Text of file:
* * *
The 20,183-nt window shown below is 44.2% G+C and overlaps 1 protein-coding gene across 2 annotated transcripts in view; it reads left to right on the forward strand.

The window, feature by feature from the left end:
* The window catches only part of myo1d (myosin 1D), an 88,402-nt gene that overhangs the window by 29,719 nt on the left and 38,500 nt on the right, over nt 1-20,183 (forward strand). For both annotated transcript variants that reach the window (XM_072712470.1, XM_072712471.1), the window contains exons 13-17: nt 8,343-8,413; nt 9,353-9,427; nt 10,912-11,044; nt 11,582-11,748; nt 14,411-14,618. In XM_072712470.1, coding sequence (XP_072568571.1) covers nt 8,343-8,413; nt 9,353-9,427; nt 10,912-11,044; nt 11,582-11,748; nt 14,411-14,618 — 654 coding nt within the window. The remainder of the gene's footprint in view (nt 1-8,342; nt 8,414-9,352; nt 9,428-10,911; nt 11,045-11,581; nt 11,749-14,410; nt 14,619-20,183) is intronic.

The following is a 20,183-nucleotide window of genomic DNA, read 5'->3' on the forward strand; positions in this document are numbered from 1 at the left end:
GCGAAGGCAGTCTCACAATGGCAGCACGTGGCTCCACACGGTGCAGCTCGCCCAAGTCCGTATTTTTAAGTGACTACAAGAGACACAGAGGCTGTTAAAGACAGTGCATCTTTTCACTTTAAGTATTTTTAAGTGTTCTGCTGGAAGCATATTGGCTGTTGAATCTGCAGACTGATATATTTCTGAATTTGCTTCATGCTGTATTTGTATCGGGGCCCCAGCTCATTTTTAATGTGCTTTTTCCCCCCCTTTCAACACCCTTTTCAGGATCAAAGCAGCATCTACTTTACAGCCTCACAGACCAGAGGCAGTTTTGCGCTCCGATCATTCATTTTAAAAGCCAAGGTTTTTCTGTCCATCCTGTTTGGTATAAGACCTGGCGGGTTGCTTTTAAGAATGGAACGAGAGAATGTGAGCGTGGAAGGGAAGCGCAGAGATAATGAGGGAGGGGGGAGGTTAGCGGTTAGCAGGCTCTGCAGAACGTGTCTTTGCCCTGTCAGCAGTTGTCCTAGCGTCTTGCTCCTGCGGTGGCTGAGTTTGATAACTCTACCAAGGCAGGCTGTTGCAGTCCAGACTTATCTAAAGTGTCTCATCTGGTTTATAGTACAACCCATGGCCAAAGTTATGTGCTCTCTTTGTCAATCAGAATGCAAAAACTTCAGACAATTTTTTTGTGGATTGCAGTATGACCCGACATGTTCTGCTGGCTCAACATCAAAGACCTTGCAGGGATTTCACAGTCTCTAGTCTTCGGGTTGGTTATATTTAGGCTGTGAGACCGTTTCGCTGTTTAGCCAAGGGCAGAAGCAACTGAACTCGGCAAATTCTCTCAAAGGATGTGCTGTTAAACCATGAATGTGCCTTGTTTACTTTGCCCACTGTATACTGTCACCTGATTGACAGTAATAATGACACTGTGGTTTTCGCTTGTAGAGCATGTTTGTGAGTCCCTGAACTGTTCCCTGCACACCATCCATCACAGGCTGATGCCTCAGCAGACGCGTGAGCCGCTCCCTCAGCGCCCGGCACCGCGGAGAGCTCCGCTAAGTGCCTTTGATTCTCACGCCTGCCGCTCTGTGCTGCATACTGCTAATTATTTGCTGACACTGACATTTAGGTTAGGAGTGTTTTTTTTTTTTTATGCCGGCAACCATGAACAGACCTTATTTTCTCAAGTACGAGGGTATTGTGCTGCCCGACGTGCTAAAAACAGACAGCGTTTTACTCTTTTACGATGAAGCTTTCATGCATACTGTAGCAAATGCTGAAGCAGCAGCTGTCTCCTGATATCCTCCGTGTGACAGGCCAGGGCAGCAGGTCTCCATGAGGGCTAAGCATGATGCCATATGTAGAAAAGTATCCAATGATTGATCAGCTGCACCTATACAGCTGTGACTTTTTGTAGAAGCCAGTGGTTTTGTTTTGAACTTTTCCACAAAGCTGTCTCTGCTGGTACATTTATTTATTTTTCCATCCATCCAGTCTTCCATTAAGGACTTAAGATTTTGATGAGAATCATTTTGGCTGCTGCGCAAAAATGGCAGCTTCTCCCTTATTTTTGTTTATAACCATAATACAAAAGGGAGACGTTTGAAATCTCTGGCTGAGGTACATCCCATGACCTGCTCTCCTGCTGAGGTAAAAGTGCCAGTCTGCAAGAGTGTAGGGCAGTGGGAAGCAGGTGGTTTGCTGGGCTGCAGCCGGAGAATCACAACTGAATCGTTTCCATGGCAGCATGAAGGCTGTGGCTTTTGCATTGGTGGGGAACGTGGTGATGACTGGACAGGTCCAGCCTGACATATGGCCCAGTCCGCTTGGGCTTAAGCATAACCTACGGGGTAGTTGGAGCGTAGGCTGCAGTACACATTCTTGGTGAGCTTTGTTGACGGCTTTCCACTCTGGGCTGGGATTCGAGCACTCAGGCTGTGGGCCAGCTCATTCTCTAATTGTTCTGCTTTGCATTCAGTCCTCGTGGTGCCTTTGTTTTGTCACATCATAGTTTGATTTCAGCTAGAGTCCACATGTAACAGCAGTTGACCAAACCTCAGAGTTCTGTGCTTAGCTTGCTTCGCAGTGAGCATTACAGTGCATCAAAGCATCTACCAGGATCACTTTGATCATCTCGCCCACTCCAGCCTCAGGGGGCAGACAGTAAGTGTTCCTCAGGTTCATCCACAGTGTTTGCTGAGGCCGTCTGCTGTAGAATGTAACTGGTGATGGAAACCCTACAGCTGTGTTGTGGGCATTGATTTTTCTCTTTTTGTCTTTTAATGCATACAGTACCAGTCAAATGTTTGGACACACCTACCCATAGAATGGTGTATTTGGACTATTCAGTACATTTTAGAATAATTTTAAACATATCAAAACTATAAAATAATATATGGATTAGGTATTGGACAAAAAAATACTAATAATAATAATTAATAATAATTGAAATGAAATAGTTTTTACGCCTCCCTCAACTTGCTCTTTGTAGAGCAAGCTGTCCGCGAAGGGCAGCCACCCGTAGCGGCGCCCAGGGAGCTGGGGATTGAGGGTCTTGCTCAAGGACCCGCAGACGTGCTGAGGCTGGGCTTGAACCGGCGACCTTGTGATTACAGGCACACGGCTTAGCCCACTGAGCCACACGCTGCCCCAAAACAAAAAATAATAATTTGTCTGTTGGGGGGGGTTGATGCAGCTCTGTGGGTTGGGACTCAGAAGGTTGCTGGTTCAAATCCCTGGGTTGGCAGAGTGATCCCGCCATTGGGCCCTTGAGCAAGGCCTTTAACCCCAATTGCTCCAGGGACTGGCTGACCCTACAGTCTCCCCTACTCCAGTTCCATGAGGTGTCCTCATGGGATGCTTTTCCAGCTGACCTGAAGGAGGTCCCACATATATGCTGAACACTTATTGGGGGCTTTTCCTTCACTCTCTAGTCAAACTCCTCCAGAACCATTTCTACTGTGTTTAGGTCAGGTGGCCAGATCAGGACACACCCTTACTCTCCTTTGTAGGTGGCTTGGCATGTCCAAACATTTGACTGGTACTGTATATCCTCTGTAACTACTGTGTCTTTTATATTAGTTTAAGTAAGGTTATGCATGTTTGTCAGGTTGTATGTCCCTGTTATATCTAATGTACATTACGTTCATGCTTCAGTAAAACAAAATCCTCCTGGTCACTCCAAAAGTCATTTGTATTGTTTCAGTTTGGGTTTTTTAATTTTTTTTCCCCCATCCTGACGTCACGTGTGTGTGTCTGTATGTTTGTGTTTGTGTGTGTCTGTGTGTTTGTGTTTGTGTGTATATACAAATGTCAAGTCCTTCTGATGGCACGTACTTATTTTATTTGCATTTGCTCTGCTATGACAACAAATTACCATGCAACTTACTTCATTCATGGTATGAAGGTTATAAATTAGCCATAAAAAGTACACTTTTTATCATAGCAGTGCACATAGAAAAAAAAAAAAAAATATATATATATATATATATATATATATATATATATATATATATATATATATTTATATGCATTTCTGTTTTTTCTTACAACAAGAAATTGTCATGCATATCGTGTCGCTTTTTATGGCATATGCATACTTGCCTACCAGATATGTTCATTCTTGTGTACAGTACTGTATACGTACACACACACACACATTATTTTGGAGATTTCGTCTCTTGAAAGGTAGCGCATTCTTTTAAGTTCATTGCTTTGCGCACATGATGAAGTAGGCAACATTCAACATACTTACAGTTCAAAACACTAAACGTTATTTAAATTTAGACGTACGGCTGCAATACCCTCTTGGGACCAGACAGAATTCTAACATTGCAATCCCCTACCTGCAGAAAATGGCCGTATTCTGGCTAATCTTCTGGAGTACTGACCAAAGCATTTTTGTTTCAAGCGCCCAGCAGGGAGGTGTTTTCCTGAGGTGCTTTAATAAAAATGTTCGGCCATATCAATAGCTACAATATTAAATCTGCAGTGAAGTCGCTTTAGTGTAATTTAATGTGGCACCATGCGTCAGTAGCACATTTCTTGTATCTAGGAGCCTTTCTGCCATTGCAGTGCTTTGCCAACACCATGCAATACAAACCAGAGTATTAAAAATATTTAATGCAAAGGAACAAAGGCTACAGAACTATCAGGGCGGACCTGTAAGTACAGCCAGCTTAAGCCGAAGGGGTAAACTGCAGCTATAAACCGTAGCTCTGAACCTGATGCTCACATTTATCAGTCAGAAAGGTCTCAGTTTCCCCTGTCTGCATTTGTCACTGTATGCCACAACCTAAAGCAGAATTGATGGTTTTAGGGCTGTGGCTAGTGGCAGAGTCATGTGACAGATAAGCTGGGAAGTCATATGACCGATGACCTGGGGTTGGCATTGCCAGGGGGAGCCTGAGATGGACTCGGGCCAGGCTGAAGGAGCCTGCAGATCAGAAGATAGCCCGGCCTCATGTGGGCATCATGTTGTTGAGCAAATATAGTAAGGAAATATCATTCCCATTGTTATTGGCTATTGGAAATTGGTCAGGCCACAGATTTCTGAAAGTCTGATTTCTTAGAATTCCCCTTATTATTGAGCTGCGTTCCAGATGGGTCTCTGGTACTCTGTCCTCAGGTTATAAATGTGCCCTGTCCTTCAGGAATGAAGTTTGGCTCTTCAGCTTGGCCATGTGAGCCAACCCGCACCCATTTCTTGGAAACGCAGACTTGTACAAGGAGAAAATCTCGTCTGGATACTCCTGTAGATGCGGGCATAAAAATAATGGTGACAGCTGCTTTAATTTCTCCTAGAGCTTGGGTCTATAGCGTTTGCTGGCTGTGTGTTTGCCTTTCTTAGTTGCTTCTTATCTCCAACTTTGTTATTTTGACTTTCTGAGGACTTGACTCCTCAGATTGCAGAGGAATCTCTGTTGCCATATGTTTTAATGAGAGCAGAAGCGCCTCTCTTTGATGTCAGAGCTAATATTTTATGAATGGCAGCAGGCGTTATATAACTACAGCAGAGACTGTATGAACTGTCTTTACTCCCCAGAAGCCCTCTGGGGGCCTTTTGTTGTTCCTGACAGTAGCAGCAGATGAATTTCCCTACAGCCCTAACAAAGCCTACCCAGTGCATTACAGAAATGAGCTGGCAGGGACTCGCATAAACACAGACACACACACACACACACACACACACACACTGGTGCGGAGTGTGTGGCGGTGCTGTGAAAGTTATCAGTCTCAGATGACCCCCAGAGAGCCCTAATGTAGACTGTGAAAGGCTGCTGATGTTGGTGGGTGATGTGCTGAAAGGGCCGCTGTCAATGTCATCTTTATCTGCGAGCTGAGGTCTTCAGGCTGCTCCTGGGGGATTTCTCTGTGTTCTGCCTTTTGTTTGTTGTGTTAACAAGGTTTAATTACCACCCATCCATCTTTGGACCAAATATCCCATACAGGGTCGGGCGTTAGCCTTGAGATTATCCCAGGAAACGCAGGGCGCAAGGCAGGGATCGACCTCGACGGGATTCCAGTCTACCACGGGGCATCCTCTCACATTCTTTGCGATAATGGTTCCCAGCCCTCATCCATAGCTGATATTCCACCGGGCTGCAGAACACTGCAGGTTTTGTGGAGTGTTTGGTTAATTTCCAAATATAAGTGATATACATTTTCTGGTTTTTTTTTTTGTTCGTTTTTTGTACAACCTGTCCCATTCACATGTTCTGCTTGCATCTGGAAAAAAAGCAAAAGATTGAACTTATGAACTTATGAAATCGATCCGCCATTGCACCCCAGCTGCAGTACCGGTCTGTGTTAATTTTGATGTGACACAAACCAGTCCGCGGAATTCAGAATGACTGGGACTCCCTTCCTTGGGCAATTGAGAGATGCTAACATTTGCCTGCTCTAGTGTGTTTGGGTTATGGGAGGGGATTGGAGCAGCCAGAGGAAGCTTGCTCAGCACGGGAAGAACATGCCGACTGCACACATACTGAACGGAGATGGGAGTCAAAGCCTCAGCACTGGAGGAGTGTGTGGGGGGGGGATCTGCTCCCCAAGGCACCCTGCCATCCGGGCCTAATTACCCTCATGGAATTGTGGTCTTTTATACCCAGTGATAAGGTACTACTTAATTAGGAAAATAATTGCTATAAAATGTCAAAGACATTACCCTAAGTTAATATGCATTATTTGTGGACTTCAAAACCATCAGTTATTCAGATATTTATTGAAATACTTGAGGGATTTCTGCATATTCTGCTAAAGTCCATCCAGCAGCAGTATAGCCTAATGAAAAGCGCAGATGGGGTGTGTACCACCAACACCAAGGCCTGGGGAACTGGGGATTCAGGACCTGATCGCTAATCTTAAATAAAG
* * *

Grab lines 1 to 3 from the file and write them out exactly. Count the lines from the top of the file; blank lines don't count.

The 20,183-nt window shown below is 44.2% G+C and overlaps 1 protein-coding gene across 2 annotated transcripts in view; it reads left to right on the forward strand.

The window, feature by feature from the left end:
* The window catches only part of myo1d (myosin 1D), an 88,402-nt gene that overhangs the window by 29,719 nt on the left and 38,500 nt on the right, over nt 1-20,183 (forward strand). For both annotated transcript variants that reach the window (XM_072712470.1, XM_072712471.1), the window contains exons 13-17: nt 8,343-8,413; nt 9,353-9,427; nt 10,912-11,044; nt 11,582-11,748; nt 14,411-14,618. In XM_072712470.1, coding sequence (XP_072568571.1) covers nt 8,343-8,413; nt 9,353-9,427; nt 10,912-11,044; nt 11,582-11,748; nt 14,411-14,618 — 654 coding nt within the window. The remainder of the gene's footprint in view (nt 1-8,342; nt 8,414-9,352; nt 9,428-10,911; nt 11,045-11,581; nt 11,749-14,410; nt 14,619-20,183) is intronic.